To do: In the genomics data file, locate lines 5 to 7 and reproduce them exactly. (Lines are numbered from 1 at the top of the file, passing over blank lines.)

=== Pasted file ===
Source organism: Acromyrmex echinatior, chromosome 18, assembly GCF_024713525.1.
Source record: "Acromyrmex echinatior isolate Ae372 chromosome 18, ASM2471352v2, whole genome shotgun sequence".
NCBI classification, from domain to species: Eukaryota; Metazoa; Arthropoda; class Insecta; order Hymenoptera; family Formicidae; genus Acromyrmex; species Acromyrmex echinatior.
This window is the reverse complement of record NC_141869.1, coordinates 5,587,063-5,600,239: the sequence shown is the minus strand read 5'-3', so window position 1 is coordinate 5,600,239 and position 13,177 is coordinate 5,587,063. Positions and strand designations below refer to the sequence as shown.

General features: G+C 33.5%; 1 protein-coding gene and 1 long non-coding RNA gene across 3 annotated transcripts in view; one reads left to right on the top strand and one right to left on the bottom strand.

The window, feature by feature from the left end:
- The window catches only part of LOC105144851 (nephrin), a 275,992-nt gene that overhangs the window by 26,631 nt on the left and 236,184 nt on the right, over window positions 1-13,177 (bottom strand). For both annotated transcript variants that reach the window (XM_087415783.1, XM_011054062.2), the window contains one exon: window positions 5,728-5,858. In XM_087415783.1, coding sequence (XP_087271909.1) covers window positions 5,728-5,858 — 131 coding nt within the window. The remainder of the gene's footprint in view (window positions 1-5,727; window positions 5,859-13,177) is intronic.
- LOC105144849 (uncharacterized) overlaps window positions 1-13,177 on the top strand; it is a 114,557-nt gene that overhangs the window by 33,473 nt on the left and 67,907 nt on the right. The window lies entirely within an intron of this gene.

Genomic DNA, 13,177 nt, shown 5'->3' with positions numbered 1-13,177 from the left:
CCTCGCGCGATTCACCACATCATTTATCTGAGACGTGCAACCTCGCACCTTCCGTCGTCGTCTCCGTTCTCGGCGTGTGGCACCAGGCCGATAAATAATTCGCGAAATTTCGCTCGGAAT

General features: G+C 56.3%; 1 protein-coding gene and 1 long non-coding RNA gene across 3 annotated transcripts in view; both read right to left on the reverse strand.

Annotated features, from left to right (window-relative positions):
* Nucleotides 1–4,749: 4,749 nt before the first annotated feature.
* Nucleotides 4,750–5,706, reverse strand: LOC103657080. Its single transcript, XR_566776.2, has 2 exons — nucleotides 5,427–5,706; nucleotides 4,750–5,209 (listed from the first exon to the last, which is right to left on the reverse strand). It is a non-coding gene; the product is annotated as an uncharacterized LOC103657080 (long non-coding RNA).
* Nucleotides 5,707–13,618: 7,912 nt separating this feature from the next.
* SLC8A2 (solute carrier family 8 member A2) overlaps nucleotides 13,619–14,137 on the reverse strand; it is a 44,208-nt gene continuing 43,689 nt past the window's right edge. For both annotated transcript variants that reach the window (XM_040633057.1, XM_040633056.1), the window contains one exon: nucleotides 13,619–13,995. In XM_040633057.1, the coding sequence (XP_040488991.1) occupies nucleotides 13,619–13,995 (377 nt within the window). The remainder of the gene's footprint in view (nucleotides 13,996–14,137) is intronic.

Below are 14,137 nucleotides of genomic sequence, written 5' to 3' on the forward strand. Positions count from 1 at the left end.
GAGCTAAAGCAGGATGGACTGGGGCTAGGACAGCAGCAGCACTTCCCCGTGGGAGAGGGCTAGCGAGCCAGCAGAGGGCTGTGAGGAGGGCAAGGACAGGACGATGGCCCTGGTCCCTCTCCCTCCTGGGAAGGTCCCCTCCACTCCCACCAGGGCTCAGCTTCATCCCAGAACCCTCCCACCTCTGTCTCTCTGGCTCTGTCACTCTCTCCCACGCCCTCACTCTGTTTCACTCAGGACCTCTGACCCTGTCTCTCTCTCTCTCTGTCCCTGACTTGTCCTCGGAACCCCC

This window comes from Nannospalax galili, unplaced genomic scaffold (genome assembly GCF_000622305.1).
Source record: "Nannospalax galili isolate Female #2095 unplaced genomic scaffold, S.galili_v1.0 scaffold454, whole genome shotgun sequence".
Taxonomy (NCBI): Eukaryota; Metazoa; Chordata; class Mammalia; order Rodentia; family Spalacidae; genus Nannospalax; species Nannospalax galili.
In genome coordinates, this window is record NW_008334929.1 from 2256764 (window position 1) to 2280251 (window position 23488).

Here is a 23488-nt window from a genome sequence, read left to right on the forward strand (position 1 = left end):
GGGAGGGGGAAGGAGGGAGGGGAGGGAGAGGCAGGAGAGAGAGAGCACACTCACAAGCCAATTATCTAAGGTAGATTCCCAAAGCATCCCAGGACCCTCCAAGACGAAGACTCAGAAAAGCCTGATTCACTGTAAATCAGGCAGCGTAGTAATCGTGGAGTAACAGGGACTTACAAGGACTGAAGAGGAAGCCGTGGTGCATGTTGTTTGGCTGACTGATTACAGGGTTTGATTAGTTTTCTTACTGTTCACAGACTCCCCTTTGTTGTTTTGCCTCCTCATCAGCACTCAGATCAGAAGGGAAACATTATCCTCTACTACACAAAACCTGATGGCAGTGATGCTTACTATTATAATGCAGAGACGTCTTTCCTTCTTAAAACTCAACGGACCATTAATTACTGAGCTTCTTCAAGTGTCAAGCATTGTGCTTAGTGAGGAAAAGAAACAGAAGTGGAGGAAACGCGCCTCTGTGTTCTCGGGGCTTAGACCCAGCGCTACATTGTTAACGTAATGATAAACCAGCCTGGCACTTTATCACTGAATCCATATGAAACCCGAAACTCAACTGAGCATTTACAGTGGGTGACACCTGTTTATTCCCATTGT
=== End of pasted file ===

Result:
General features: G+C 33.5%; 1 protein-coding gene and 1 long non-coding RNA gene across 3 annotated transcripts in view; one reads left to right on the top strand and one right to left on the bottom strand.

The window, feature by feature from the left end:
- The window catches only part of LOC105144851 (nephrin), a 275,992-nt gene that overhangs the window by 26,631 nt on the left and 236,184 nt on the right, over window positions 1-13,177 (bottom strand). For both annotated transcript variants that reach the window (XM_087415783.1, XM_011054062.2), the window contains one exon: window positions 5,728-5,858. In XM_087415783.1, coding sequence (XP_087271909.1) covers window positions 5,728-5,858 — 131 coding nt within the window. The remainder of the gene's footprint in view (window positions 1-5,727; window positions 5,859-13,177) is intronic.